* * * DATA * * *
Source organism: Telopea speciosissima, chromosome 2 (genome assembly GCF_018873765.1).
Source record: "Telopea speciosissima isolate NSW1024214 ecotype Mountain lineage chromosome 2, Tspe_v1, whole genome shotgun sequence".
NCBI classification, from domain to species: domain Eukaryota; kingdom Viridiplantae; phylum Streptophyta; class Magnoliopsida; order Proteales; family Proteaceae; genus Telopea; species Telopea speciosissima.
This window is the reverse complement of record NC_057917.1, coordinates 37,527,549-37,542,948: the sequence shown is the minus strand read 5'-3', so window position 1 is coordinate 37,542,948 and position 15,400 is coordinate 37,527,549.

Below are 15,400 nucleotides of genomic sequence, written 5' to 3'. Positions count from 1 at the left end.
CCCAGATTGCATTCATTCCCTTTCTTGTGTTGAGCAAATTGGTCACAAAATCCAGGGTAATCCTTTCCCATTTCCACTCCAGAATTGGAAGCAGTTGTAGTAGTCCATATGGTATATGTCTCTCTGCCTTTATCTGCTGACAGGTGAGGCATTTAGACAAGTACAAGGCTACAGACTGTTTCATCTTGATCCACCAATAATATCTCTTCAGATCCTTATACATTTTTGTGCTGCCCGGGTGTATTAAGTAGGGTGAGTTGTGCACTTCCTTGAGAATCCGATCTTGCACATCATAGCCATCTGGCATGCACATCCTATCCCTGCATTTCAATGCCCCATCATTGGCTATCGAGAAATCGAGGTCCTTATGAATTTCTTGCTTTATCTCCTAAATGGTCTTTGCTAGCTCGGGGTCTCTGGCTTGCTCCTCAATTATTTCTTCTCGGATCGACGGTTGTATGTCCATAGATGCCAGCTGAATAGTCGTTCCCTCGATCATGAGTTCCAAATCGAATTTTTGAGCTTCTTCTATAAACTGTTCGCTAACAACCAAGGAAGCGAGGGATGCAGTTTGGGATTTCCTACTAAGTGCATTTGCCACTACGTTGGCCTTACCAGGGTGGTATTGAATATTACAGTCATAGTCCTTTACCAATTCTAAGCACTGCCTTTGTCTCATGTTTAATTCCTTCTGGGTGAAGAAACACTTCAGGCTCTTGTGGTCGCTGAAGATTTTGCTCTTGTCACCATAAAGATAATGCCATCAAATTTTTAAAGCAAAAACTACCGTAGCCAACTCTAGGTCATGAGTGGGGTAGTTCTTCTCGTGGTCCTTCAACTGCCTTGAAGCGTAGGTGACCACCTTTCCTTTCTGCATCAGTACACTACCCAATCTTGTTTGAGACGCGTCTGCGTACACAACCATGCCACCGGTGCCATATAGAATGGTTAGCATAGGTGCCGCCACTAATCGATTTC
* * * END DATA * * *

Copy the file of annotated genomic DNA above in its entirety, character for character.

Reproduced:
Source organism: Telopea speciosissima, chromosome 2 (genome assembly GCF_018873765.1).
Source record: "Telopea speciosissima isolate NSW1024214 ecotype Mountain lineage chromosome 2, Tspe_v1, whole genome shotgun sequence".
NCBI classification, from domain to species: domain Eukaryota; kingdom Viridiplantae; phylum Streptophyta; class Magnoliopsida; order Proteales; family Proteaceae; genus Telopea; species Telopea speciosissima.
This window is the reverse complement of record NC_057917.1, coordinates 37,527,549-37,542,948: the sequence shown is the minus strand read 5'-3', so window position 1 is coordinate 37,542,948 and position 15,400 is coordinate 37,527,549.

Below are 15,400 nucleotides of genomic sequence, written 5' to 3'. Positions count from 1 at the left end.
CCCAGATTGCATTCATTCCCTTTCTTGTGTTGAGCAAATTGGTCACAAAATCCAGGGTAATCCTTTCCCATTTCCACTCCAGAATTGGAAGCAGTTGTAGTAGTCCATATGGTATATGTCTCTCTGCCTTTATCTGCTGACAGGTGAGGCATTTAGACAAGTACAAGGCTACAGACTGTTTCATCTTGATCCACCAATAATATCTCTTCAGATCCTTATACATTTTTGTGCTGCCCGGGTGTATTAAGTAGGGTGAGTTGTGCACTTCCTTGAGAATCCGATCTTGCACATCATAGCCATCTGGCATGCACATCCTATCCCTGCATTTCAATGCCCCATCATTGGCTATCGAGAAATCGAGGTCCTTATGAATTTCTTGCTTTATCTCCTAAATGGTCTTTGCTAGCTCGGGGTCTCTGGCTTGCTCCTCAATTATTTCTTCTCGGATCGACGGTTGTATGTCCATAGATGCCAGCTGAATAGTCGTTCCCTCGATCATGAGTTCCAAATCGAATTTTTGAGCTTCTTCTATAAACTGTTCGCTAACAACCAAGGAAGCGAGGGATGCAGTTTGGGATTTCCTACTAAGTGCATTTGCCACTACGTTGGCCTTACCAGGGTGGTATTGAATATTACAGTCATAGTCCTTTACCAATTCTAAGCACTGCCTTTGTCTCATGTTTAATTCCTTCTGGGTGAAGAAACACTTCAGGCTCTTGTGGTCGCTGAAGATTTTGCTCTTGTCACCATAAAGATAATGCCATCAAATTTTTAAAGCAAAAACTACCGTAGCCAACTCTAGGTCATGAGTGGGGTAGTTCTTCTCGTGGTCCTTCAACTGCCTTGAAGCGTAGGTGACCACCTTTCCTTTCTGCATCAGTACACTACCCAATCTTGTTTGAGACGCGTCTGCGTACACAACCATGCCACCGGTGCCATATAGAATGGTTAGCATAGGTGCCGCCACTAATCGATTTC